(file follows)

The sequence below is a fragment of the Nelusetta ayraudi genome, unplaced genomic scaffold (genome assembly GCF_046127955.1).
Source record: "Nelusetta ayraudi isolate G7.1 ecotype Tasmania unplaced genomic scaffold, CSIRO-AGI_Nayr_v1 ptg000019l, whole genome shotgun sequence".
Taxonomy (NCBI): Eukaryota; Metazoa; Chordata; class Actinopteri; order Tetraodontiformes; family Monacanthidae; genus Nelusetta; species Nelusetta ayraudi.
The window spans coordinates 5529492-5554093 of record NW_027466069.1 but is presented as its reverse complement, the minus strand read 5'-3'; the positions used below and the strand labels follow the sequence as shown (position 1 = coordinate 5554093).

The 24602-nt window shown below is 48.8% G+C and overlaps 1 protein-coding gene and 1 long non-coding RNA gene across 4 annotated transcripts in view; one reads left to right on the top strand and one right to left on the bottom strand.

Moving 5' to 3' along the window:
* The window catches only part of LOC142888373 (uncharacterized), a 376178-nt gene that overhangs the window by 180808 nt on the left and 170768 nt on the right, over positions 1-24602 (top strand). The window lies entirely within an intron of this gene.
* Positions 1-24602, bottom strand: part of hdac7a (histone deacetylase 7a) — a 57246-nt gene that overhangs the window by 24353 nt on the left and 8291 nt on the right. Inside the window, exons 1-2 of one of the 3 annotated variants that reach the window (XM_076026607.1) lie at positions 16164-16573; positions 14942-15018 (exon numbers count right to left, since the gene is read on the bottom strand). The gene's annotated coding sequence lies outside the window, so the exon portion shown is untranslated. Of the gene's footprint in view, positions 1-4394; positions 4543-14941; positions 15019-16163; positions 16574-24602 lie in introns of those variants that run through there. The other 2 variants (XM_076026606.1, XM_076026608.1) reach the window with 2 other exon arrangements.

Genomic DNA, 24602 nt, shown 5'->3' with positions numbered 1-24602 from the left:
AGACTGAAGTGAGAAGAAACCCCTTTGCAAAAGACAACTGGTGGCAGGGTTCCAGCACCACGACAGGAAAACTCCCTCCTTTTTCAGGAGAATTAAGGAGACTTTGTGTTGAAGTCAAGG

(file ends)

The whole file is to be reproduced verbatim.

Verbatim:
The sequence below is a fragment of the Nelusetta ayraudi genome, unplaced genomic scaffold (genome assembly GCF_046127955.1).
Source record: "Nelusetta ayraudi isolate G7.1 ecotype Tasmania unplaced genomic scaffold, CSIRO-AGI_Nayr_v1 ptg000019l, whole genome shotgun sequence".
Taxonomy (NCBI): Eukaryota; Metazoa; Chordata; class Actinopteri; order Tetraodontiformes; family Monacanthidae; genus Nelusetta; species Nelusetta ayraudi.
The window spans coordinates 5529492-5554093 of record NW_027466069.1 but is presented as its reverse complement, the minus strand read 5'-3'; the positions used below and the strand labels follow the sequence as shown (position 1 = coordinate 5554093).

The 24602-nt window shown below is 48.8% G+C and overlaps 1 protein-coding gene and 1 long non-coding RNA gene across 4 annotated transcripts in view; one reads left to right on the top strand and one right to left on the bottom strand.

Moving 5' to 3' along the window:
* The window catches only part of LOC142888373 (uncharacterized), a 376178-nt gene that overhangs the window by 180808 nt on the left and 170768 nt on the right, over positions 1-24602 (top strand). The window lies entirely within an intron of this gene.
* Positions 1-24602, bottom strand: part of hdac7a (histone deacetylase 7a) — a 57246-nt gene that overhangs the window by 24353 nt on the left and 8291 nt on the right. Inside the window, exons 1-2 of one of the 3 annotated variants that reach the window (XM_076026607.1) lie at positions 16164-16573; positions 14942-15018 (exon numbers count right to left, since the gene is read on the bottom strand). The gene's annotated coding sequence lies outside the window, so the exon portion shown is untranslated. Of the gene's footprint in view, positions 1-4394; positions 4543-14941; positions 15019-16163; positions 16574-24602 lie in introns of those variants that run through there. The other 2 variants (XM_076026606.1, XM_076026608.1) reach the window with 2 other exon arrangements.

Genomic DNA, 24602 nt, shown 5'->3' with positions numbered 1-24602 from the left:
AGACTGAAGTGAGAAGAAACCCCTTTGCAAAAGACAACTGGTGGCAGGGTTCCAGCACCACGACAGGAAAACTCCCTCCTTTTTCAGGAGAATTAAGGAGACTTTGTGTTGAAGTCAAGG